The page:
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2006 Gruber Genetics Links & Other Resources

Elizabeth Blackburn Quotes
When contacted in New Orleans tonight for a comment on the Australian stem cell debate, Dr Elizabeth Blackburn said:

"In Australia as in the United States, scientists need to be willing and available to inform public debate on stem cells and other science-based issues. We need to do what we can to ensure that accurate science is provided for the discussion. We mustn't over interpret what has been achieved to date. In truth we don't actually have enough information to choose a path forward yet. So we need to maintain a broad research base."

Sir Gustav Nossal is Emeritus Professor in the Department of Pathology at the University of Melbourne, a former President of the Australian Academy of Science and Australian of the Year in 2000.

"Elizabeth Blackburn is one of Australia's finest scientists and I'm really thrilled to see her win this important and well-endowed prize. I actually think Dr Blackburn is an excellent candidate for a Nobel Prize because her work on cellular aging is critically important to cancer and many other fields."

Professor Sue Serjeantson is Executive Secretary of the Australian Academy of Science (AAS). The Academy is a national, independent, non-profit organisation that was established to promote and share scientific knowledge. The Fellowship of the Academy is made up of about 380 of Australia's top scientists.

"The Australian Academy of Science congratulates Elizabeth Blackburn on the award of the 2006 Gruber Genetics Prize. Just last month, Elizabeth shared the prestigious Lasker Award with Carol Greider of John Hopkins University and Jack Szostak, of Harvard University, for their telomerase research. More than 70 Lasker Award recipients, including Australian Peter Doherty, have gone on to win a Nobel Prize. Elizabeth was a popular winner of the Australia Prize, the forerunner to the Prime Minister's Science Prize, in 1998".

Professor Bob Williamson is Senior Principal Research Fellow of the Murdoch Children's Research Institute and Professor of Medical Genetics, at the University of Melbourne. One of his major interests is national science policy and ethics and he publishes widely on stem cell science.

"Professor Liz Blackburn thoroughly deserves this award. Her research into the structure and function of short sequences at the ends of chromosomes, known as telomeres, was instrumental in showing how human cells age over time. Her current studies of telomere shortening and lengthening in embryonic and adult stem cells may allow scientists to prevent cancer when cells are transplanted for therapy. Liz Blackburn studied at the University of Melbourne before moving, first to Cambridge and then the University of California San Francisco, but she has retained close links with the Walter and Eliza Hall Institute in Melbourne and with Monash University."

Dr Tracy Bryan is head of the Cell Biology Research Unit at the Children's Medical Research Institute at Westmead, NSW. During her PhD studies she discovered a new mechanism for maintenance of telomeres in human tumours. Her research continues to focus on the role of telomeres in the growth of cancer cells.

"It is wonderful to see Elizabeth Blackburn's work given recognition, since she was responsible for the early, ground-breaking work on telomeres and telomerase. It is also a testament to the value of curiosity-driven research, since the work was carried out in a one-celled pond organism called Tetrahymena. At the time, it was not known that this work would turn out to have such far-reaching implications for cancer and aging in humans. Elizabeth Blackburn's work has lead to the rapid growth of a large and vibrant field of research, in which there is a lot of interest in developing telomerase inhibitors as potential anti-cancer agents."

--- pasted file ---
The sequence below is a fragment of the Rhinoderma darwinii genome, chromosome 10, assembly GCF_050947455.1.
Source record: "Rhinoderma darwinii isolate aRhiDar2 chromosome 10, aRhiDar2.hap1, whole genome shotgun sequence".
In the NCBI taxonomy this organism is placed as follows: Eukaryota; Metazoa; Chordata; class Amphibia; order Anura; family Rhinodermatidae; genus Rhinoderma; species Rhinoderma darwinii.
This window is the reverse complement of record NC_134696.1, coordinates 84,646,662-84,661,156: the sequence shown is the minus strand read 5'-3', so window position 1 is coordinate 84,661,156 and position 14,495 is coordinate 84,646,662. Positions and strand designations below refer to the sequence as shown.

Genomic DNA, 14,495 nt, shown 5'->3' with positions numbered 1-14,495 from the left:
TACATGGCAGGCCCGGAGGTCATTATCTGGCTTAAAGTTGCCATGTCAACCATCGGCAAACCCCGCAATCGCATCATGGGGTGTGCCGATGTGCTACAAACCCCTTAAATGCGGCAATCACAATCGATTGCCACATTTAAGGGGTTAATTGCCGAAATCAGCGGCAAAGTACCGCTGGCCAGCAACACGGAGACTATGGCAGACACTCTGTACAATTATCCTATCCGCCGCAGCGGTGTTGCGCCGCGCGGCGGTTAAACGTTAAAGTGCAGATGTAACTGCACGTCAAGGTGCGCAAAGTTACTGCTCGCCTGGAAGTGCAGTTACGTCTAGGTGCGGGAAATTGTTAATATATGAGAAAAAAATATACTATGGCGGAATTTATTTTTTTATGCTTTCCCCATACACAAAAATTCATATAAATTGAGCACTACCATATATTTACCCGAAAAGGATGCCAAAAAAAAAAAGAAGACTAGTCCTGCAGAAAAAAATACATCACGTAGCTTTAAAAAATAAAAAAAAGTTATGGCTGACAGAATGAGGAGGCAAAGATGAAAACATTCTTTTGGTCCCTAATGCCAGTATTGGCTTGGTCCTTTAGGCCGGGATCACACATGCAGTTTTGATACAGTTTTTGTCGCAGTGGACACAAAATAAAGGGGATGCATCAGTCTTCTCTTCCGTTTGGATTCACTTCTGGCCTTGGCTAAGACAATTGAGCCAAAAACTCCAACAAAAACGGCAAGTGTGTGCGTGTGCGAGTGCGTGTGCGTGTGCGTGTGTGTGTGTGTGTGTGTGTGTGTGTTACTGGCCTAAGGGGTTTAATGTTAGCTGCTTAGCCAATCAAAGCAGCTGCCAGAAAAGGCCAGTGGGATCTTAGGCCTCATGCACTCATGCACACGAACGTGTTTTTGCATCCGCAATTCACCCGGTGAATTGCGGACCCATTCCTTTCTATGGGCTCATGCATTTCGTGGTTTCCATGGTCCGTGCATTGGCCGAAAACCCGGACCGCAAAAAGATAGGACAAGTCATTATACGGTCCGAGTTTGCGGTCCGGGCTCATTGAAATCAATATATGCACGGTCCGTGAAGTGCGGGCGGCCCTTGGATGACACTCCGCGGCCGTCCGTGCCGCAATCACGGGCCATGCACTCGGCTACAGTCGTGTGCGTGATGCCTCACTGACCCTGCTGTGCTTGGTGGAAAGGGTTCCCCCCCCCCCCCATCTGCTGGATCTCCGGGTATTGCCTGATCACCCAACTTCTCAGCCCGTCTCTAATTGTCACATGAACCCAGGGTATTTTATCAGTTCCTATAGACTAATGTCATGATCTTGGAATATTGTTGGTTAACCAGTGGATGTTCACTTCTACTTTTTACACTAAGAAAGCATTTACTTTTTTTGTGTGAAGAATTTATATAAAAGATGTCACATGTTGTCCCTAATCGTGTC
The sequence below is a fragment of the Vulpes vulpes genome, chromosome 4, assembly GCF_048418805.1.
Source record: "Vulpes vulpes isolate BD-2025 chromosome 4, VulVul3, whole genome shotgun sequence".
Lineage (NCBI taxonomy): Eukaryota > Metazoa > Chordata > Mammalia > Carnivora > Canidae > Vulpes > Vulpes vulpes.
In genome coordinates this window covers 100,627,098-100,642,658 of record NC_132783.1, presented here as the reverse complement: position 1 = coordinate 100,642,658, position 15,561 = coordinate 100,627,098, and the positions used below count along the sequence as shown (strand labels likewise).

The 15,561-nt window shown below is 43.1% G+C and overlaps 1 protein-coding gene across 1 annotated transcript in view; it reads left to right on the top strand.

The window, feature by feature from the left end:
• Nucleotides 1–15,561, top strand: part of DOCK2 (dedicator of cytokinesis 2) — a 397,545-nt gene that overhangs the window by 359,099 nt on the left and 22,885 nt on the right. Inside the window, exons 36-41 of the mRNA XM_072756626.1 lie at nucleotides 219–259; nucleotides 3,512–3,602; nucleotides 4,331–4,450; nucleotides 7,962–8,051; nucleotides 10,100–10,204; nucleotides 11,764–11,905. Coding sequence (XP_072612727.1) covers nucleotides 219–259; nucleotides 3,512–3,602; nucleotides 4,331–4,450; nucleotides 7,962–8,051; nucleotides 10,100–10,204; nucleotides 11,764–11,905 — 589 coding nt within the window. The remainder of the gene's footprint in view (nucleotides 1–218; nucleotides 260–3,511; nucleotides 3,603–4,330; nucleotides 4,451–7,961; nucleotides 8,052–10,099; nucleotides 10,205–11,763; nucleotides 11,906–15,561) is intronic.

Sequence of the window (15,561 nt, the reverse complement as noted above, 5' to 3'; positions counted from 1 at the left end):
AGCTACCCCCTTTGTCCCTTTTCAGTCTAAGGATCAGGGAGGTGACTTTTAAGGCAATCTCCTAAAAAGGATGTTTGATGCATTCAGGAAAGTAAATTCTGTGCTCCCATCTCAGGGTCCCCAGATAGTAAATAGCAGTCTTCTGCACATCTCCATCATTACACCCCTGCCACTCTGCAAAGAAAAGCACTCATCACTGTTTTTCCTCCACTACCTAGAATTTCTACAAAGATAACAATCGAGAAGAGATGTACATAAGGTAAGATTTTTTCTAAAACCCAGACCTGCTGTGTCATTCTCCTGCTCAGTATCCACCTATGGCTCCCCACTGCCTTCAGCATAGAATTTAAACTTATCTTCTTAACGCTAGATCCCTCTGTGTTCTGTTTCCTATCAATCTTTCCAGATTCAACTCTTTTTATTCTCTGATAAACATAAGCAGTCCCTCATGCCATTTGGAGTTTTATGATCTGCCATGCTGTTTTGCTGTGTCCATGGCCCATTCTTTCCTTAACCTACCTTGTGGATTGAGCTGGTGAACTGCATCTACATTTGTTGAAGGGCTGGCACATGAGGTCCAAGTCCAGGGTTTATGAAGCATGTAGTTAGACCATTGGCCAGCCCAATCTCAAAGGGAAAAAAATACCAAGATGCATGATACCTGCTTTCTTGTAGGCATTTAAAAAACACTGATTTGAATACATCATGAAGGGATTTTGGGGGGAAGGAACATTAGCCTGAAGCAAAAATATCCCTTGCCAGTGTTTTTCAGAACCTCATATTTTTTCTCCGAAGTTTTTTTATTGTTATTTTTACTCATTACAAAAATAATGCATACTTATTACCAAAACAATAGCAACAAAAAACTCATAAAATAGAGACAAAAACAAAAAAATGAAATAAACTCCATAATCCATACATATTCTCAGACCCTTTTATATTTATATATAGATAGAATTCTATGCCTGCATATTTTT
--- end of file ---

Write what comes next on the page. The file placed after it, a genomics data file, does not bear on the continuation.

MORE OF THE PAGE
These quotes were collected by the Australian Science Media Centre (AusSMC)

Curriculum vitae
Dr. Blackburn earned her B.Sc. (1970) and M.Sc. (1972) degrees from the University of Melbourne in Australia, and her Ph.D. (1975) from the University of Cambridge in England. She did her postdoctoral work in Molecular and Cellular Biology from 1975 to 1977 at Yale.

In 1978, Dr. Blackburn joined the faculty at the University of California at Berkeley in the Department of Molecular Biology. In 1990, she joined the Department of Microbiology and Immunology at UC San Francisco, where she served as Department Chair from 1993 to 1999. Dr. Blackburn is currently a faculty member in the Department of Biochemistry and Biophysics at UCSF. She is also a Non-Resident Fellow of the Salk Institute.

Throughout her career, Dr. Blackburn has been honored by her peers as the recipient of many prestigious awards. These include the Eli Lilly Research Award for Microbiology and Immunology (1988), the National Academy of Science Award in Molecular Biology (1990), and an Honorary Doctorate of Science from Yale University (1991). She was a Harvey Society Lecturer at the Harvey Society in New York (1990), and the recipient of the UCSF Women's Faculty Association Award (1995). Most recently, she was awarded the Australia Prize (1998), the Harvey Prize (1999), the Keio Prize (1999), American Association for Cancer Research-G.H.A. Clowes Memorial Award (2000), American Cancer Society Medal of Honor (2000), AACR-Pezcoller Foundation International Award for Cancer Research (2001), General Motors Cancer Research Foundation Alfred P. Sloan Award (2001), E.B.Wil -son Award of the American Society for Cell Biology (2001), 26th Annual Bristol-Myers Squibb Award for Distinguished Achievement in Cancer Research (2003), and the Dr. A.H. Heineken Prize for Medicine (2004).

Further information and Useful Links
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